The renowned physicist, Professor Stephen Hawking, when
considering time travel, has mused that, "...we have not yet
been overrun by tourists from the future.." In the English law
of trusts, the decision of the Supreme Court in Pitt v Holt, Futter
v Futter, has resulted in turning back the 'fiduciary
clock' by judicial order, which is rather problematic and
unattractive. Going forward, trustee tourists from the future seem
certain to be a rarity in English law. In several international
financial centres, however, what the common law has taken away, the
legislature has given back. This case note will examine the first
decision of the Supreme Court of Bermuda on section47A of the
Trustee Act 1975. This statutory provision has sought to replicate
in Bermuda law the so-called rule in Re Hastings-Bass as it was
understood in England and Wales before the English Court of Appeal
decision in Pitt v Holt in 2011.
In the Court of Appeal in Pitt v Holt, Futter v Futter, Longmore
LJ noted that the appeals in those cases: provide examples of that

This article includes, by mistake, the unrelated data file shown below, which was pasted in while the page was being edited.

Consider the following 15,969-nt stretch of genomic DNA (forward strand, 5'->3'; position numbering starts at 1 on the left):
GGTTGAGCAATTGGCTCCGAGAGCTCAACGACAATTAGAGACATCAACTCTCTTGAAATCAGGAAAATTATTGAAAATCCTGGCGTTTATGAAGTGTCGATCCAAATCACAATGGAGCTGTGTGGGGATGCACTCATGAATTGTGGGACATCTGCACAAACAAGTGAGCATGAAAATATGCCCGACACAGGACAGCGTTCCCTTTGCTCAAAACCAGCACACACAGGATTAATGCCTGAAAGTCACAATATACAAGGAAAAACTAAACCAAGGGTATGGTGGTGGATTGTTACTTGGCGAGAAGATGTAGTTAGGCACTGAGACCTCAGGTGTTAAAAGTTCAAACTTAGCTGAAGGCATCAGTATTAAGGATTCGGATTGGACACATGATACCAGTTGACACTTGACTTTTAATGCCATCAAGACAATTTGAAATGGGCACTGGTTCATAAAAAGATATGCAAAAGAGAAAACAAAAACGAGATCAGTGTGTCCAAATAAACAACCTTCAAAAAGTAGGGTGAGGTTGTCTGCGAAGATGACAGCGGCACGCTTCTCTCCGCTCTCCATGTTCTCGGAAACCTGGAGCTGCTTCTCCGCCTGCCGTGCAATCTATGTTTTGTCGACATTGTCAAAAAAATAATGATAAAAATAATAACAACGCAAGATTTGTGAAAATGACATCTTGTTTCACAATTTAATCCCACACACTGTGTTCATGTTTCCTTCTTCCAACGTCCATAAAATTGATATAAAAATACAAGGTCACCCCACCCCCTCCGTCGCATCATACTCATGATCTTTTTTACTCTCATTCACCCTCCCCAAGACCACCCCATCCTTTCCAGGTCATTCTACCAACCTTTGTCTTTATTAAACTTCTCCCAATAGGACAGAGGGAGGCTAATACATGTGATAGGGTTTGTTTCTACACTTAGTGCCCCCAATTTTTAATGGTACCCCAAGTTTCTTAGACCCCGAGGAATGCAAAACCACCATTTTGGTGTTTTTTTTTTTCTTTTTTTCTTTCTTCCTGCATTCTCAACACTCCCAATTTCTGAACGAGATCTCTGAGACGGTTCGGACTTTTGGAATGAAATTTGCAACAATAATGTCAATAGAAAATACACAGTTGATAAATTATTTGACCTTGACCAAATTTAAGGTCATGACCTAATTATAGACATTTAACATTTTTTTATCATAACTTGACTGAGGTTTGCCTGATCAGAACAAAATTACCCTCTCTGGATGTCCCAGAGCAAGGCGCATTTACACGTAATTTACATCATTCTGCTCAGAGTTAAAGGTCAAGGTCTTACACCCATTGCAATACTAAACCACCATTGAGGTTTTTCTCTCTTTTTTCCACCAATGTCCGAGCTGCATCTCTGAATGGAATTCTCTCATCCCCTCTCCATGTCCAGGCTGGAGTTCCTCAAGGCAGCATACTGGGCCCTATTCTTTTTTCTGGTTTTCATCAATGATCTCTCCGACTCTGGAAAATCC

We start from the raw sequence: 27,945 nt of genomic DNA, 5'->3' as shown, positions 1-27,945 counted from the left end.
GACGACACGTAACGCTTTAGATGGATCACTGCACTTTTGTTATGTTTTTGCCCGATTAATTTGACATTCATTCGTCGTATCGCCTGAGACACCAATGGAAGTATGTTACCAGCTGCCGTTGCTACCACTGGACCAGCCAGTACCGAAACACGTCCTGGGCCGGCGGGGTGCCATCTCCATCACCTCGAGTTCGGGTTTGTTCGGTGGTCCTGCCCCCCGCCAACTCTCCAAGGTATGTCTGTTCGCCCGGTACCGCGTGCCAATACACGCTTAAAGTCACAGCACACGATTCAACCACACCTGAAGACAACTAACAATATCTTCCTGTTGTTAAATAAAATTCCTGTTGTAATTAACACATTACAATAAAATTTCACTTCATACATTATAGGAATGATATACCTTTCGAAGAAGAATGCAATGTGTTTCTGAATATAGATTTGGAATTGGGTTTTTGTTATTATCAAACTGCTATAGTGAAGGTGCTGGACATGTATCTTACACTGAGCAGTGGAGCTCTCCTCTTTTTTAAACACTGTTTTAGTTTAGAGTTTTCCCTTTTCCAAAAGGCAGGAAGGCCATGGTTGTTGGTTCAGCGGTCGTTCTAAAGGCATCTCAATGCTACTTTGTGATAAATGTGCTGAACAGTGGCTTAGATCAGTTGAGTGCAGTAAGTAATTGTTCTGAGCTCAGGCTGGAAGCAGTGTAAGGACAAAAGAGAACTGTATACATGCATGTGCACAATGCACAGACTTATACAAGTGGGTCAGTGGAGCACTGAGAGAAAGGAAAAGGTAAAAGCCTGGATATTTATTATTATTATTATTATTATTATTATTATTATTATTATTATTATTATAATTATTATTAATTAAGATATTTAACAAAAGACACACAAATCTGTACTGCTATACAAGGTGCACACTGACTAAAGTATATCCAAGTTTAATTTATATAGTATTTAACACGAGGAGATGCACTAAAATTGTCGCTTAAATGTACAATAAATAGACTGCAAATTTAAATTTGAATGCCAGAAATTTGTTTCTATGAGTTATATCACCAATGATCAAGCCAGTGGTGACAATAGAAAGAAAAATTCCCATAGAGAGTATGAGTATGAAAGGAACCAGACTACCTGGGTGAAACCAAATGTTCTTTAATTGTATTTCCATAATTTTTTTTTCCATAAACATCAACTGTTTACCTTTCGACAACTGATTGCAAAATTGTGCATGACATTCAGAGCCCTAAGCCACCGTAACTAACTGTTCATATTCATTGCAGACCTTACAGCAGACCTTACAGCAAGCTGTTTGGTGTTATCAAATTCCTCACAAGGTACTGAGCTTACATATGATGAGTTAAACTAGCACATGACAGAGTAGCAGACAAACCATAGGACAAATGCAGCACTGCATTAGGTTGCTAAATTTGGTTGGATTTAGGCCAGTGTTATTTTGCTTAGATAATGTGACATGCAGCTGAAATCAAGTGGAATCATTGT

comparatively rare instance of the law taking a serious wrong turn,
of that wrong turn being not infrequently acted on over a 20-year
period but this court being able to reverse that error and put the
law back on the right course.
The 'wrong turn' that Longmore LJ was talking about was
the principle established in a succession of English cases and
known as the 'rule in Re Hastings-Bass'. Confusingly, the
'rule' had not, in fact, been established in Re
Hastings-Bass at all, but rather in a line of cases starting with
Mettoy Pension Trustees Ltd v Evans. The 'rule' held that
the exercise of a discretionary dispositive power by trustees may
be declared void and set-aside by the court (even many years after
the event) on the basis that the trustees had failed to take into
account relevant matters when exercising the power. This
'rule' has over the years proved to be particularly useful
in a number of cases when, on the application of the trustees, the
court had been persuaded to set-aside prior acts of the trustee on
the basis of their own failure to take into account a relevant tax
consequence of their actions.
When working with family businesses, it's sometimes surprising to see the gap between the founder and the next generation, particularly when the next generation do not see the importance of the business.
Luxembourg ranks as the largest EU fund domicile jurisdiction
and the second largest fund domicile jurisdiction globally.
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